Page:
I am thankful. So thankful for this past year, even the insane lonely months in my living room, and the headache I had from January to April doing taxes. I am even grateful for the stacks of un-filed, important documents lying around my office. They are a sign that I’m getting to do what I love, and that is a rare, rare opportunity for most.

I don’t think everyone should be a freelancer, or a writer. I certainly don’t. But I do think and hope that what you do brings you some gratitude and some peace, and if it doesn’t, I hope you challenge yourself to find something that will.

 

Psst! After writing this, I decided I might turn some of these paragraphs into longer articles, like “should you be a freelancer?” “what is it really like to be a ‘writer’” “how to know when it’s time to quit your job” “how to never miss a deadline again!” (haha) etc etc. I have thoughts on these things. Lots of thoughts. So be on the lookout for some more focused pieces on freelancing, writing and quitting your job. And shoot me a note to let me know some questions you have on these topics. There might be a Q&A session in our future.

The Opposite of Fear Is Not Courage

The Opposite of Fear Is Not Courage

A few months ago I had a week full of fear related to my work. I felt overwhelmed, andthe thoughts running through my head looked something like this:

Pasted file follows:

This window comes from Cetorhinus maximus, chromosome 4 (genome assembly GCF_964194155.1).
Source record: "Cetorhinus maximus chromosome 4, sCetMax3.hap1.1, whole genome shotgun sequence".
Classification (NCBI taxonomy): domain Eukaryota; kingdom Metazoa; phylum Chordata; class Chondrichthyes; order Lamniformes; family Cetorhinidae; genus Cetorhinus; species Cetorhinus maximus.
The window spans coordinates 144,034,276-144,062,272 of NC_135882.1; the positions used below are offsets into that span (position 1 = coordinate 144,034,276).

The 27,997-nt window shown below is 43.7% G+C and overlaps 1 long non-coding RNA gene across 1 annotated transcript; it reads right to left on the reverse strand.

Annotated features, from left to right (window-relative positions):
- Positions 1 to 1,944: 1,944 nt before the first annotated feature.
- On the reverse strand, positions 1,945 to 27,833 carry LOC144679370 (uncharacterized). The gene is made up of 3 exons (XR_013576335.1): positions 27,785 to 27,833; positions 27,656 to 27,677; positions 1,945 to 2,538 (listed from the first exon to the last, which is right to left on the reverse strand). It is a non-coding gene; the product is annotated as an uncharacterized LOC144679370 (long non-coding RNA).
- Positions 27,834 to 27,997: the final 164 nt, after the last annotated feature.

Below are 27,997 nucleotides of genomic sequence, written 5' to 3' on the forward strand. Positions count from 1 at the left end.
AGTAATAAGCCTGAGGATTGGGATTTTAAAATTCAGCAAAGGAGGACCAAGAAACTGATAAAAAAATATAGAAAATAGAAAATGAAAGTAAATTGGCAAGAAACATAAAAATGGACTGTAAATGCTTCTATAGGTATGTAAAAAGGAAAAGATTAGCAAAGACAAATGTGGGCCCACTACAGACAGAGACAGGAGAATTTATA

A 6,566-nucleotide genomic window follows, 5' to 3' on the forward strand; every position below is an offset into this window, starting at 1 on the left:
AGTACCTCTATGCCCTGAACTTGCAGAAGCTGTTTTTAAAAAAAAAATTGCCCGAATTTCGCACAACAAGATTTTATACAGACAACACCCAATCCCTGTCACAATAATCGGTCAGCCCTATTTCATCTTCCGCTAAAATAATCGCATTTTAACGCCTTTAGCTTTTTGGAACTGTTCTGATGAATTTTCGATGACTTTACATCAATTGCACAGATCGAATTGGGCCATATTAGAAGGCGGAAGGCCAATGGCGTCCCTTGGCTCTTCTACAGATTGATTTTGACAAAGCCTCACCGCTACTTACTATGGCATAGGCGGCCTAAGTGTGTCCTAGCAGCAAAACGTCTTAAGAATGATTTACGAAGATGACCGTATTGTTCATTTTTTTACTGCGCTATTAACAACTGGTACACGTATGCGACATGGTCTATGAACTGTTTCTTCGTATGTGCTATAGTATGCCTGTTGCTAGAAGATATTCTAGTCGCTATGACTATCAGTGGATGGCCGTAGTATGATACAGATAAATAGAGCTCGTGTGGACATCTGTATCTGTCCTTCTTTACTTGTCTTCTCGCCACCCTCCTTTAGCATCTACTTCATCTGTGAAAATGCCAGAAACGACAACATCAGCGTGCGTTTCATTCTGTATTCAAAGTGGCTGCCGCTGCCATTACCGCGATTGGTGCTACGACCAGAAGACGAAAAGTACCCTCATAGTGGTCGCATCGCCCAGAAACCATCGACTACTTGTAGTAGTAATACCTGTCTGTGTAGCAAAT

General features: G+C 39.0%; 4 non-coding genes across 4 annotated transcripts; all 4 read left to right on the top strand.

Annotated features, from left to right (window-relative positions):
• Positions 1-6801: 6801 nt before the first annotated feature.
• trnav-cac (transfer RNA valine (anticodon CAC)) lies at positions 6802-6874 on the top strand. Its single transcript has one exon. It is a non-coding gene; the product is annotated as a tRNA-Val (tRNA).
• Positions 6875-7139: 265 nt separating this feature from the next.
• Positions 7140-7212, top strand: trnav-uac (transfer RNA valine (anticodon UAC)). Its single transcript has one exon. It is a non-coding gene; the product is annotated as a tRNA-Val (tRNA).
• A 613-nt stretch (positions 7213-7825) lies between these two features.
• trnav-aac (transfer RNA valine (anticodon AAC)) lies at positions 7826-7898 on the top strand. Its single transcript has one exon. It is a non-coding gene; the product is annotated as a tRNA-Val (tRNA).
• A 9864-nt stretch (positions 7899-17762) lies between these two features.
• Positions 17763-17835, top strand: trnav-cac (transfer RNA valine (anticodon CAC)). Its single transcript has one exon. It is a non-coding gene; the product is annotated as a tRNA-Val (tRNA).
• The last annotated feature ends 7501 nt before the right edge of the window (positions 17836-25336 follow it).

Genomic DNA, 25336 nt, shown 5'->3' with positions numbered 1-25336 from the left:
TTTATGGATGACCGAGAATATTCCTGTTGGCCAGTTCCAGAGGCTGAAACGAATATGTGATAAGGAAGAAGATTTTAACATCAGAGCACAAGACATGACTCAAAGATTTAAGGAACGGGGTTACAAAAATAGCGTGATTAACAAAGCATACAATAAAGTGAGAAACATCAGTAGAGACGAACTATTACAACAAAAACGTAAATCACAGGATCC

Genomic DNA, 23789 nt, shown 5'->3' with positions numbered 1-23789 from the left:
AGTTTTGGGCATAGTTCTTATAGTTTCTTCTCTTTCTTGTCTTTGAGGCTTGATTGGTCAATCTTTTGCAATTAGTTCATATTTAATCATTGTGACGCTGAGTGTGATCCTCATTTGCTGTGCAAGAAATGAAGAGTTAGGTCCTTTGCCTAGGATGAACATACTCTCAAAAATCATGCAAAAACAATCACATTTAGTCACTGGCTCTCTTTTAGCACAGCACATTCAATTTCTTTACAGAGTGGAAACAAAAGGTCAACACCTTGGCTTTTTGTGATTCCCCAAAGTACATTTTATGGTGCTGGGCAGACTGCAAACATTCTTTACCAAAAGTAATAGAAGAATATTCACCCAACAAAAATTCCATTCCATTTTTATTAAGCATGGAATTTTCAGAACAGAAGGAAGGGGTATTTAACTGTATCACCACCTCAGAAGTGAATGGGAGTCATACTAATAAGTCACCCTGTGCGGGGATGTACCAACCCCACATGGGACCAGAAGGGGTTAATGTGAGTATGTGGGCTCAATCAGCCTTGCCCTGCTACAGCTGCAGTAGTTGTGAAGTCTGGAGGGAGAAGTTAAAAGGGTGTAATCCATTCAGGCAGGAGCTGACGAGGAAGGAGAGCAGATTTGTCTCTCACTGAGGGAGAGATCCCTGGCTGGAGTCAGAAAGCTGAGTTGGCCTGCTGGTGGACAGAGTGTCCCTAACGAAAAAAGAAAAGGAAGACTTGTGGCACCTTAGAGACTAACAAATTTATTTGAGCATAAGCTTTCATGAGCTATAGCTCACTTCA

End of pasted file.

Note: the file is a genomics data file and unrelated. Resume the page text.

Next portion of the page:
“I don’t know what I’m doing.”

“This is too much.”

“I need to just find another job.”

“I’m not going to be able to fulfill everyone’s expectations.”

You may recognize this pattern of negative self-talk. Rapid-fire statements rooted in a place of fear. Each one you listen to and believe hits you a little harder and if you’re not careful, you will one day find yourself leveled by your own thoughts, flattened by your own fears.

I think our reaction when we feel afraid about something happening in our lives is to look for courage. We listen to familiar messages about inner strength and digging deep down to find it. Fighting through and being stronger than you think.

But what about those times when you do dig deep down searching for inner strength and courage within yourself and you come up empty handed? What do you do then when your knees are still shaking, what’s in front of you remains daunting and you determine that your inner strength must be so inner at this point that is un-findable?

I am beginning to wonder if courage is the appropriate response to fear.

One morning as I sat on my couch allowing the negative and fearful thoughts to play in my head I noticed a quality of these thoughts I hadn’t seen before: They were ungrateful. Not only were they negative, untrue and made me afraid, but they lacked gratitude.

Which got me thinking, what if I combated this season of fear by being grateful, rather than courageous?

So I tried it out and began to argue fear with thankfulness.

For example, I was worried about an upcoming conference call. It was with people in my field who were much more seasoned and smarter than I and I was afraid I would say something stupid or they would be able to see how ill-equipped I felt.

But before the call, as soon as I caught myself feeling afraid, I stopped and said thank you. “Thank you, God, for the opportunity to speak with people who are more knowledgeable than I am. Thank you for this chance to learn and grow. Thank you that I even get to do this as my job every day.”

The gratitude didn’t say I was courageous. The gratitude didn’t say I was stronger than I thought I was or more capable than I knew. No, gratitude simply put me in my place as a human and put God in his place as God.

When we are grateful in the midst of difficulty or fear, we are forced to take a posture of humility before our God. Nothing like saying thank you can do this to us.